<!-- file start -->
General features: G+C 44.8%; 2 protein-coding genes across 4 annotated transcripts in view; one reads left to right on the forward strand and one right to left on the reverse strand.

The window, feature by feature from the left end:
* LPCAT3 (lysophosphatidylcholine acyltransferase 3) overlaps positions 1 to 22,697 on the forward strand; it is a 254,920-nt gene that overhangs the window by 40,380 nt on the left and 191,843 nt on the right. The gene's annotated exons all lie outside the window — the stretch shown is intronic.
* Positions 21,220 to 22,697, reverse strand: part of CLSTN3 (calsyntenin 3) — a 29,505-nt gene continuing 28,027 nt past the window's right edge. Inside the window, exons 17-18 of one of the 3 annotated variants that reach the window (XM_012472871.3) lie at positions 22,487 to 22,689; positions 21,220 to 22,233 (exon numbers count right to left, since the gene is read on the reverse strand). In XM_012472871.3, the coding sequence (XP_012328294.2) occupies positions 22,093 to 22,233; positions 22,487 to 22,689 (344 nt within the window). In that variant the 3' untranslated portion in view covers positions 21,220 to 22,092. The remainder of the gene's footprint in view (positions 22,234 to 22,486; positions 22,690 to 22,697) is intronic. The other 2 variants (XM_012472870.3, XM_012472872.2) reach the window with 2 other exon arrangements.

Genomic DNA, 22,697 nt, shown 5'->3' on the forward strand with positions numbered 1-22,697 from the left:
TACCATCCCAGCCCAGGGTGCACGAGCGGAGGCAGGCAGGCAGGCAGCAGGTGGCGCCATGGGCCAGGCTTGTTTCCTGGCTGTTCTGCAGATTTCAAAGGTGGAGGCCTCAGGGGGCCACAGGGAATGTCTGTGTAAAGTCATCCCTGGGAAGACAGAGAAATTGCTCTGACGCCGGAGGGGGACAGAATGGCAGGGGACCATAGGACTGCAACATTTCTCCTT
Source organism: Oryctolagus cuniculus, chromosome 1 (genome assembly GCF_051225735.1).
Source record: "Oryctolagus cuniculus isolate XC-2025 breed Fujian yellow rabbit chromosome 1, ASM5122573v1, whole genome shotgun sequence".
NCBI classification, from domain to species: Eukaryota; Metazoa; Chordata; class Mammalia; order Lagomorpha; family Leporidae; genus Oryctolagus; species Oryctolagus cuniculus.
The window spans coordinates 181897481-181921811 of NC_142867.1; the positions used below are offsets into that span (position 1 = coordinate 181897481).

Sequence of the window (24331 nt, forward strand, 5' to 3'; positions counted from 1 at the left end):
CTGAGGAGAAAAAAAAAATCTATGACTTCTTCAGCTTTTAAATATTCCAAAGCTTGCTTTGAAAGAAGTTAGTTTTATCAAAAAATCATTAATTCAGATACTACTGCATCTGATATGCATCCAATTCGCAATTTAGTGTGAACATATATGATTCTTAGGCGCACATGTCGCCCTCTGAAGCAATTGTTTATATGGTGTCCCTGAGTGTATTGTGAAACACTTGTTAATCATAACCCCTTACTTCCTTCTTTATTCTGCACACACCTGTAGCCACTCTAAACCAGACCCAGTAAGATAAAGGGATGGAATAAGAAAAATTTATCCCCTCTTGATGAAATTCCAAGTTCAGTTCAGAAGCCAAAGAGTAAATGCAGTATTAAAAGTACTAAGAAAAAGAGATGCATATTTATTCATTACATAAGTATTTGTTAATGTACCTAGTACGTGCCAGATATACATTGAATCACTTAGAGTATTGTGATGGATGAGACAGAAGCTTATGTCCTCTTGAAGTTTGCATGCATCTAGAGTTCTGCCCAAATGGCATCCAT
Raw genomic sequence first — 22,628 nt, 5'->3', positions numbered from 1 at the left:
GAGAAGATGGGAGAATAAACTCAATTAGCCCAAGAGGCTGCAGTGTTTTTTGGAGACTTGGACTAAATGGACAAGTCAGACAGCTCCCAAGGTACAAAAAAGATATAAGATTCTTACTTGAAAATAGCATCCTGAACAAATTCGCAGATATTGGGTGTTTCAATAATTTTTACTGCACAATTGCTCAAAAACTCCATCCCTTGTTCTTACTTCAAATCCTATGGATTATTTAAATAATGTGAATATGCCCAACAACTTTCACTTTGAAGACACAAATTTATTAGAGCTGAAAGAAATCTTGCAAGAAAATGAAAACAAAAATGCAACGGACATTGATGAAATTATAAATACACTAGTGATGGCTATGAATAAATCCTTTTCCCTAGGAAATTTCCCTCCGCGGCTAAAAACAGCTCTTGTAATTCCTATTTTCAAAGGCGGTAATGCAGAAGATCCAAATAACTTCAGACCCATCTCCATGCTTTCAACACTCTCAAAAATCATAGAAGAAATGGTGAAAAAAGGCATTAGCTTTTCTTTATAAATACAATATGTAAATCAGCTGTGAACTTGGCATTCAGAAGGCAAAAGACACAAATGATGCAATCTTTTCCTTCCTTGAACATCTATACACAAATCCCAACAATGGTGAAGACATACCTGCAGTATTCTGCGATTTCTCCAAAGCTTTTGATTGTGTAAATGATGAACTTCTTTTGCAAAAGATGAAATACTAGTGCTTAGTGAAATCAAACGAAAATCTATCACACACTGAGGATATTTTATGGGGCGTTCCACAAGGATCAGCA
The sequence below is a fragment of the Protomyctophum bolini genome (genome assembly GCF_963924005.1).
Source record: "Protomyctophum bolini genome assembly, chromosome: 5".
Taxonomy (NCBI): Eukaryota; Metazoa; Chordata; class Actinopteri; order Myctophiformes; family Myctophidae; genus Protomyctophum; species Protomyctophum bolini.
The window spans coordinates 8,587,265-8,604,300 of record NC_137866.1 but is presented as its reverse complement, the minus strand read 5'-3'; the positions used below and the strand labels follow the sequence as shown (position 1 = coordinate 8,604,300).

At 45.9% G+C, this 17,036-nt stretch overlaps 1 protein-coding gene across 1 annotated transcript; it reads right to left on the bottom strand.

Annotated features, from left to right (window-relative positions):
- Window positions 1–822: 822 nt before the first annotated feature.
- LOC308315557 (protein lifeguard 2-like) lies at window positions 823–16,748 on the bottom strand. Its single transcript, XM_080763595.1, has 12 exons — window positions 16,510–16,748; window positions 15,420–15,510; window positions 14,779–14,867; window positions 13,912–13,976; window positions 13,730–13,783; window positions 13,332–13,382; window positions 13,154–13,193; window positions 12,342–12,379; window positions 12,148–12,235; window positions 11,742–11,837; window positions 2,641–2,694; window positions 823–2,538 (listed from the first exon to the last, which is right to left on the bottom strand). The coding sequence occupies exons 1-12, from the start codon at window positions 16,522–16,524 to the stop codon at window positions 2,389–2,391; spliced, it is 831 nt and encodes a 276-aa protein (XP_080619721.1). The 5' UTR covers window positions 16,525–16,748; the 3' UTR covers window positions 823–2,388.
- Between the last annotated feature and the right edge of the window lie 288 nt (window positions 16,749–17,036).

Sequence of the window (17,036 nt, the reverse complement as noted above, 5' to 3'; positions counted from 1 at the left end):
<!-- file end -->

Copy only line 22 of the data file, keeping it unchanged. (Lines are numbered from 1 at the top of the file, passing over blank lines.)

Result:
- LOC308315557 (protein lifeguard 2-like) lies at window positions 823–16,748 on the bottom strand. Its single transcript, XM_080763595.1, has 12 exons — window positions 16,510–16,748; window positions 15,420–15,510; window positions 14,779–14,867; window positions 13,912–13,976; window positions 13,730–13,783; window positions 13,332–13,382; window positions 13,154–13,193; window positions 12,342–12,379; window positions 12,148–12,235; window positions 11,742–11,837; window positions 2,641–2,694; window positions 823–2,538 (listed from the first exon to the last, which is right to left on the bottom strand). The coding sequence occupies exons 1-12, from the start codon at window positions 16,522–16,524 to the stop codon at window positions 2,389–2,391; spliced, it is 831 nt and encodes a 276-aa protein (XP_080619721.1). The 5' UTR covers window positions 16,525–16,748; the 3' UTR covers window positions 823–2,388.